Thursday, November 26, 2020

Soldiers help identify new IED threats using forensics

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Michael Whyte
Crime Scene Officer and Fingerprint Expert with over 12 years experience in Crime Scene Investigation and Latent Print Analysis. The opinions or assertions contained on this site are the private views of the author and are not to be construed as those of any professional organisation or policing body.
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As operations in Iraq and Afghanistan have demonstrated, the enemy is adept at making inexpensive improvised explosive devices, or IEDs, and modifying them over time to become even more lethal.

“For us to adapt to those threats, we must be able to identify and assess what those IEDs or weapons are and how they’re being used against us,” said Dr. Jay Ehrgott, a research engineer with the Engineer Research and Development Center, or ERDC, U.S. Army Corps of Engineers, Vicksburg, Mississippi. He spoke at the Pentagon on Lab Day, May 14.

To identify the threat in the past, experts from ERDC reaction teams or the Joint IED Defeat Organization, known as JIEDDO, traveled to the location to examine the craters left behind by improvised explosive devices or holes in vehicles made by projectiles. The forensics work, incidentally, is termed CALDERA+, which stands for Crater Algorithm Design for Explosive Charge Analysis.

However, when doing forensic weapons signature research, time is of the essence. Soldiers on-site where or near when the event occurred, would have a much better chance of getting evidence before it becomes contaminated by weather or human activity. Ehrgott compared the task to “CSI,” or crime scene investigations.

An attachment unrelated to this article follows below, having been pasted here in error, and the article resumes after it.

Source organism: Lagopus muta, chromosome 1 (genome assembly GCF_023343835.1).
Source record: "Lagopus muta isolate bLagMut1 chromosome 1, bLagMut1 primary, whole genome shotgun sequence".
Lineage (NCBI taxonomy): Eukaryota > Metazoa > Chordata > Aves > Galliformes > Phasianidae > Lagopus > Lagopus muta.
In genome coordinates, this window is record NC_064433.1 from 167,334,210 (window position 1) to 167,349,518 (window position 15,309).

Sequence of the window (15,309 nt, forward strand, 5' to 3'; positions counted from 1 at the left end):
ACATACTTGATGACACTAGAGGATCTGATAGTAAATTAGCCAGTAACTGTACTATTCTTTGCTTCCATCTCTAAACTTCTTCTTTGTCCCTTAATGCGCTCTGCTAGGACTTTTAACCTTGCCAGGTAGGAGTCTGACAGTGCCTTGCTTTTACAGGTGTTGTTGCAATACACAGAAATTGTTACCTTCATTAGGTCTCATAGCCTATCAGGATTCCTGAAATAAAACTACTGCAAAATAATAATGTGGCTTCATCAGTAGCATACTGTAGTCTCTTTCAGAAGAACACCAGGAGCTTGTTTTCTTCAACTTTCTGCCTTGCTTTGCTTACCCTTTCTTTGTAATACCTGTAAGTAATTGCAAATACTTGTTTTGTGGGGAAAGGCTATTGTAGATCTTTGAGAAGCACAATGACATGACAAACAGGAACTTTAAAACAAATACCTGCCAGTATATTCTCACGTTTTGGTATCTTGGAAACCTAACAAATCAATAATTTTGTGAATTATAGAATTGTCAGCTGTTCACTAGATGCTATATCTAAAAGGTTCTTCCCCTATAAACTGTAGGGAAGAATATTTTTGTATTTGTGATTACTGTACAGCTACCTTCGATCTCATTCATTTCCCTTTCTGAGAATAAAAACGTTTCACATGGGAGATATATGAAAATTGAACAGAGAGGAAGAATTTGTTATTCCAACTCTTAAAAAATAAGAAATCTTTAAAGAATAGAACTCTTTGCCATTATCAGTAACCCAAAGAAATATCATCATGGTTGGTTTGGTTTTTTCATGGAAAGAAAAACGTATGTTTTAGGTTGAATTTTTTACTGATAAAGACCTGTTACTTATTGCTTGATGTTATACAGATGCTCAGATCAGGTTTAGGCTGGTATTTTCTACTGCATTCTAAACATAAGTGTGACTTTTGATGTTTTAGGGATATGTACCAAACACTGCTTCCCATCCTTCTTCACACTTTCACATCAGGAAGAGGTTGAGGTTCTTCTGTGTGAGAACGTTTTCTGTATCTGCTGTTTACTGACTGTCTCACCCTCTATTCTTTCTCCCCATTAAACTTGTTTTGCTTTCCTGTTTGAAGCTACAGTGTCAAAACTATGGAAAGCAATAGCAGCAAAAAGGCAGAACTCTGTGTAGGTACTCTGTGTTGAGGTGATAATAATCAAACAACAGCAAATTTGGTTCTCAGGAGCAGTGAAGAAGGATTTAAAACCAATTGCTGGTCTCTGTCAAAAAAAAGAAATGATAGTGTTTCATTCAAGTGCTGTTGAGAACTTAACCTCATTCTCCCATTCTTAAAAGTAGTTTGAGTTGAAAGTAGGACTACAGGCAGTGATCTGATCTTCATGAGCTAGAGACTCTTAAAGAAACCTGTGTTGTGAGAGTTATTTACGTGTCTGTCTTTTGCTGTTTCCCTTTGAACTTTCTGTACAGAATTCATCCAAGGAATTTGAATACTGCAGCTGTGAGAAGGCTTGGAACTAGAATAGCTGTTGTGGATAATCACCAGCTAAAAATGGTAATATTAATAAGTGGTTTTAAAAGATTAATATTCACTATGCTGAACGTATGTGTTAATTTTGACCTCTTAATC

So, ERDC, in collaboration with JIEDDO, the Army Research Lab and National Ground Intelligence Center, came up with a plan to provide training and equipment to frontline Soldiers — particularly explosives ordnance personnel — to do the forensics.

ERDC published a “Post-Blast Crater Collection and Analysis Guide” that offers easy-to-understand techniques to expedite crater analysis. A three-day training course fortifies the guide.

The training includes taking measurements and photos of the crater’s geometry, as well as obtaining and analyzing soil samples. The way it’s done is standardized so that the data are valid, reliable and results can be replicated for later testing in the lab, Ehrgott said.

When ERDC receives the data, engineers can deconstruct the so-called scene of the crime and determine the type of weapon or IED used and the power of them, he said.

For example, some IEDs are made up of artillery shells, some are made with common ingredients like fertilizer, some are explosively formed projectiles which focus energy on the underbelly of vehicles, and dirty bombs might include a substance like chlorine with the blast material.

Over time, ERDC and its collaborating partners have amassed a database of threats by type, time and location. The database has informed commanders of the evolving threats, Ehrgott said.

With this knowledge, commanders can “adjust mission planning, improve tactics, techniques and procedures and evaluate effects on our protective systems,” he said.

In addition to crater analysis, Soldiers are trained to identify enemy projectiles by examining the characteristics of holes to armor and vehicles, he said. Each weapon used produces a distinct signature or fingerprint.

ERDC’s lab fires a variety of rounds at test plates to produce a template library of signatures.

Finally, measurements of the chemical and metallurgic properties of the projectile where it penetrated the material are taken to cross-validate the identity of the weapon used, he said.

All of this research and fieldwork has attracted the attention and interest of other agencies.

In addition to the Army; the other services, law-enforcement agencies across the country and investigation units, like the Bureau of Alcohol, Tobacco and Firearms, are incorporating most of the post-blast collection and analysis techniques into their training curriculum, Ehrgott said.

Source: US Army

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